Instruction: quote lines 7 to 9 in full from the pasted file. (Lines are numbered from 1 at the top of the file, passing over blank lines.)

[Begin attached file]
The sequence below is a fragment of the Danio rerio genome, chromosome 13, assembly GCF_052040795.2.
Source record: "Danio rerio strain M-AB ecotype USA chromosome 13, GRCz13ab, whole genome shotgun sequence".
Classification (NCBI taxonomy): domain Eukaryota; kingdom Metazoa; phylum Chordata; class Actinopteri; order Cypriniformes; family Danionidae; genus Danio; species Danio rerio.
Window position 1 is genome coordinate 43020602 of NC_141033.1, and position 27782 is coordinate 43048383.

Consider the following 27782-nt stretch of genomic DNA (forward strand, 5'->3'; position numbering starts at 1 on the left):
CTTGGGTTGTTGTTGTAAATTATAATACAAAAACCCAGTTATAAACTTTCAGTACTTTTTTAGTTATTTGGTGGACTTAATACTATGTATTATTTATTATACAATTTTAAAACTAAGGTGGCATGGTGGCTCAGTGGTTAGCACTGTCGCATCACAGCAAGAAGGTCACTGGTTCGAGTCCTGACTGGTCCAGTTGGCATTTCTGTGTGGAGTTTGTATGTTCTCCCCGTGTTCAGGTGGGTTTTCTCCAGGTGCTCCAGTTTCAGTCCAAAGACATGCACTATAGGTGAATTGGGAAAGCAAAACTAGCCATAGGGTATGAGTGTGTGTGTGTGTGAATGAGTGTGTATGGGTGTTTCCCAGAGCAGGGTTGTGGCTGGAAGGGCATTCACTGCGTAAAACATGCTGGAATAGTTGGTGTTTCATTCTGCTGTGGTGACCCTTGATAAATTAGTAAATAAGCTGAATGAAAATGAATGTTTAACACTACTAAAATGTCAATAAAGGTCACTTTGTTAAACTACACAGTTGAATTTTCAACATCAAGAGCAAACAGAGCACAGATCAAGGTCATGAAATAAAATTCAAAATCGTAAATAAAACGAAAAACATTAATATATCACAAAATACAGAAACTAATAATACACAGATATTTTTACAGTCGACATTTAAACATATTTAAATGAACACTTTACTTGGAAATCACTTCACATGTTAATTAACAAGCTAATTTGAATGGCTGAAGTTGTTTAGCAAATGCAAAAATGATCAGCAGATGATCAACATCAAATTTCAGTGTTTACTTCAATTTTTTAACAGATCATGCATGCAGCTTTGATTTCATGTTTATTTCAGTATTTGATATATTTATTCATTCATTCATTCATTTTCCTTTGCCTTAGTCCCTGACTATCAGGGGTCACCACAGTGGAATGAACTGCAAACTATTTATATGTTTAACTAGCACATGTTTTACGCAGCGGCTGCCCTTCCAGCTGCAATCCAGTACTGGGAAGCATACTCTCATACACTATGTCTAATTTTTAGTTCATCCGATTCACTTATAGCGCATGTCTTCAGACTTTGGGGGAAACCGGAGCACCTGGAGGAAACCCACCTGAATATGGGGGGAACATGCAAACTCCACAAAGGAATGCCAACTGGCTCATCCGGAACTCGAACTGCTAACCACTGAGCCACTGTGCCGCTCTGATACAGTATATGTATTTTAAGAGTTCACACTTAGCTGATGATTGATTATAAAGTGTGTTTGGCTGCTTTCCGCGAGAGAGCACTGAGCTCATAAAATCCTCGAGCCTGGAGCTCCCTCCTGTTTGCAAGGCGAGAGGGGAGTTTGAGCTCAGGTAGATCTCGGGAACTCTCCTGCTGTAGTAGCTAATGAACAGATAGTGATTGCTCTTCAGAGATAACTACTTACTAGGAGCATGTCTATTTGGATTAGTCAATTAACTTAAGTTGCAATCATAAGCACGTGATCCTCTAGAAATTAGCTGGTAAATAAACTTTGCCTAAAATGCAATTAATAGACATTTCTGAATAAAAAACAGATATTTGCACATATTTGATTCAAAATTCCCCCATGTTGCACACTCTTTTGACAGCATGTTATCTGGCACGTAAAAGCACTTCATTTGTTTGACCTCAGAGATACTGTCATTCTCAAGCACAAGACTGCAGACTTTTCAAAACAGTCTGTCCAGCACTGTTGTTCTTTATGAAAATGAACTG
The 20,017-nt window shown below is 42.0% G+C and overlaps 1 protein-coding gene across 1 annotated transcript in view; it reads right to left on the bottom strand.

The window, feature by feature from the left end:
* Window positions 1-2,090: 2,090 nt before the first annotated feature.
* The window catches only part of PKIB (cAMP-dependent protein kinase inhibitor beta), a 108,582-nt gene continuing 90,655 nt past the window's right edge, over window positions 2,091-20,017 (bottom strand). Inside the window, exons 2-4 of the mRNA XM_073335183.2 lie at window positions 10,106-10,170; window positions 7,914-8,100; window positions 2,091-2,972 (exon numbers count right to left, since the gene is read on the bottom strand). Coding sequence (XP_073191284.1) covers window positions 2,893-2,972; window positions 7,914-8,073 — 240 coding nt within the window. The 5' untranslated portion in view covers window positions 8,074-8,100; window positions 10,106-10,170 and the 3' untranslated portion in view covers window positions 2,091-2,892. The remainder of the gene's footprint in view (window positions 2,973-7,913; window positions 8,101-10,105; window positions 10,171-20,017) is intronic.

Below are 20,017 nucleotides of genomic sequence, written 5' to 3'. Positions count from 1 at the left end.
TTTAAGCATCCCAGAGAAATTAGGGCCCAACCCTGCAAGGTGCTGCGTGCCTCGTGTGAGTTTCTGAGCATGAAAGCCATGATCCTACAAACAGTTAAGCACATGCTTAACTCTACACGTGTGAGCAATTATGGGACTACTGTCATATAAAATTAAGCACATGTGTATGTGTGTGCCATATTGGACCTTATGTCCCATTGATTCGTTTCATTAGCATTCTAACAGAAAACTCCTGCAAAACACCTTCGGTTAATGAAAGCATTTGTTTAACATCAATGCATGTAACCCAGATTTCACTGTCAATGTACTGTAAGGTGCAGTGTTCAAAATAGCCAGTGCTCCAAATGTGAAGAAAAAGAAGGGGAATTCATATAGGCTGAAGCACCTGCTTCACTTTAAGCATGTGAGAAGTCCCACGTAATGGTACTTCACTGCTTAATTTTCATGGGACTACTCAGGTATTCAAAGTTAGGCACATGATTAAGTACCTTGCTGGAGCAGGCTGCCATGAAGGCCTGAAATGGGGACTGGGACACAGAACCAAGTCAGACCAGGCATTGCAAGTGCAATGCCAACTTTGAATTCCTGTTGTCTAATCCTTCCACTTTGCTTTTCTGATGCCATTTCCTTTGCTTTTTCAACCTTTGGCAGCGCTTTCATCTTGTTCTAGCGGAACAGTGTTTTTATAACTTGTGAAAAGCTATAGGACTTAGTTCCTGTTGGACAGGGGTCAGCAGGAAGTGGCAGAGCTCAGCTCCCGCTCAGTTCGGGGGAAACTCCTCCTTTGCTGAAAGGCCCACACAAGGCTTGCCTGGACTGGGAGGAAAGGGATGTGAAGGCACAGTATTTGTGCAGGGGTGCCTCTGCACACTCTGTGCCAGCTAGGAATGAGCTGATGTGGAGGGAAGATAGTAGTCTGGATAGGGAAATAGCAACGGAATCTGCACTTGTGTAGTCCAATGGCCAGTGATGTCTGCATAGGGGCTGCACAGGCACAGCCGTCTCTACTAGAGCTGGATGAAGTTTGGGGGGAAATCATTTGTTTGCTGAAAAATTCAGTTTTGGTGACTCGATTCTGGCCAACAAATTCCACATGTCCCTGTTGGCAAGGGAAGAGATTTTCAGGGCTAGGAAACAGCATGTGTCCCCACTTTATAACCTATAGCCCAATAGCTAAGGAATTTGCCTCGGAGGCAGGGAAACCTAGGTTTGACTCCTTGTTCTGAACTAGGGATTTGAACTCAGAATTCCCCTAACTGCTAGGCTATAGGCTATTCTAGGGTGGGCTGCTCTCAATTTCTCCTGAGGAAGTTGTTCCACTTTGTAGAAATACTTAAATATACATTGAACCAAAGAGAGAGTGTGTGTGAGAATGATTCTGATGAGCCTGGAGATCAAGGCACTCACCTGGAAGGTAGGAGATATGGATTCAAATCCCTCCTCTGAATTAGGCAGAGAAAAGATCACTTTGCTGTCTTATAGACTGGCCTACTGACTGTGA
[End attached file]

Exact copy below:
The 20,017-nt window shown below is 42.0% G+C and overlaps 1 protein-coding gene across 1 annotated transcript in view; it reads right to left on the bottom strand.

The window, feature by feature from the left end:
* Window positions 1-2,090: 2,090 nt before the first annotated feature.